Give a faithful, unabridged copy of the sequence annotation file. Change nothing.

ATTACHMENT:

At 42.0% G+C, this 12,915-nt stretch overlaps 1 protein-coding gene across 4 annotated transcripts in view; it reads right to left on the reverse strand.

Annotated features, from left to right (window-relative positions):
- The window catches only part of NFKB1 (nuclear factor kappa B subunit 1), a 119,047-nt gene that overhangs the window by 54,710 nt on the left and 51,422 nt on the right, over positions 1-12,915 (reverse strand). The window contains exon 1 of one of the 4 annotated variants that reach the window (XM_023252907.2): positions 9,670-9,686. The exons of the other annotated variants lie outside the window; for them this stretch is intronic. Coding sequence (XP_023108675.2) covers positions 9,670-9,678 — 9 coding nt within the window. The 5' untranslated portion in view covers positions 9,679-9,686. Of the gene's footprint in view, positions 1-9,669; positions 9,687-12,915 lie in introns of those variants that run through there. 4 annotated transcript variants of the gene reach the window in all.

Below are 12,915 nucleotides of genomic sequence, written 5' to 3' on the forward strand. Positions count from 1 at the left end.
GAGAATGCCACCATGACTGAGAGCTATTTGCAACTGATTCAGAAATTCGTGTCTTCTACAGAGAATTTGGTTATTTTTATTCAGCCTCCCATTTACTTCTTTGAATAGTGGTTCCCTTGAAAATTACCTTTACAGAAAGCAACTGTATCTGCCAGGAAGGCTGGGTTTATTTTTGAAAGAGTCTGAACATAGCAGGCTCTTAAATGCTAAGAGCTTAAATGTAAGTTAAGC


At 42.0% G+C, this 12,915-nt stretch overlaps 1 protein-coding gene across 4 annotated transcripts in view; it reads right to left on the reverse strand.

Annotated features, from left to right (window-relative positions):
- The window catches only part of NFKB1 (nuclear factor kappa B subunit 1), a 119,047-nt gene that overhangs the window by 54,710 nt on the left and 51,422 nt on the right, over positions 1-12,915 (reverse strand). The window contains exon 1 of one of the 4 annotated variants that reach the window (XM_023252907.2): positions 9,670-9,686. The exons of the other annotated variants lie outside the window; for them this stretch is intronic. Coding sequence (XP_023108675.2) covers positions 9,670-9,678 — 9 coding nt within the window. The 5' untranslated portion in view covers positions 9,679-9,686. Of the gene's footprint in view, positions 1-9,669; positions 9,687-12,915 lie in introns of those variants that run through there. 4 annotated transcript variants of the gene reach the window in all.

Below are 12,915 nucleotides of genomic sequence, written 5' to 3' on the forward strand. Positions count from 1 at the left end.
GAGAATGCCACCATGACTGAGAGCTATTTGCAACTGATTCAGAAATTCGTGTCTTCTACAGAGAATTTGGTTATTTTTATTCAGCCTCCCATTTACTTCTTTGAATAGTGGTTCCCTTGAAAATTACCTTTACAGAAAGCAACTGTATCTGCCAGGAAGGCTGGGTTTATTTTTGAAAGAGTCTGAACATAGCAGGCTCTTAAATGCTAAGAGCTTAAATGTAAGTTAAGC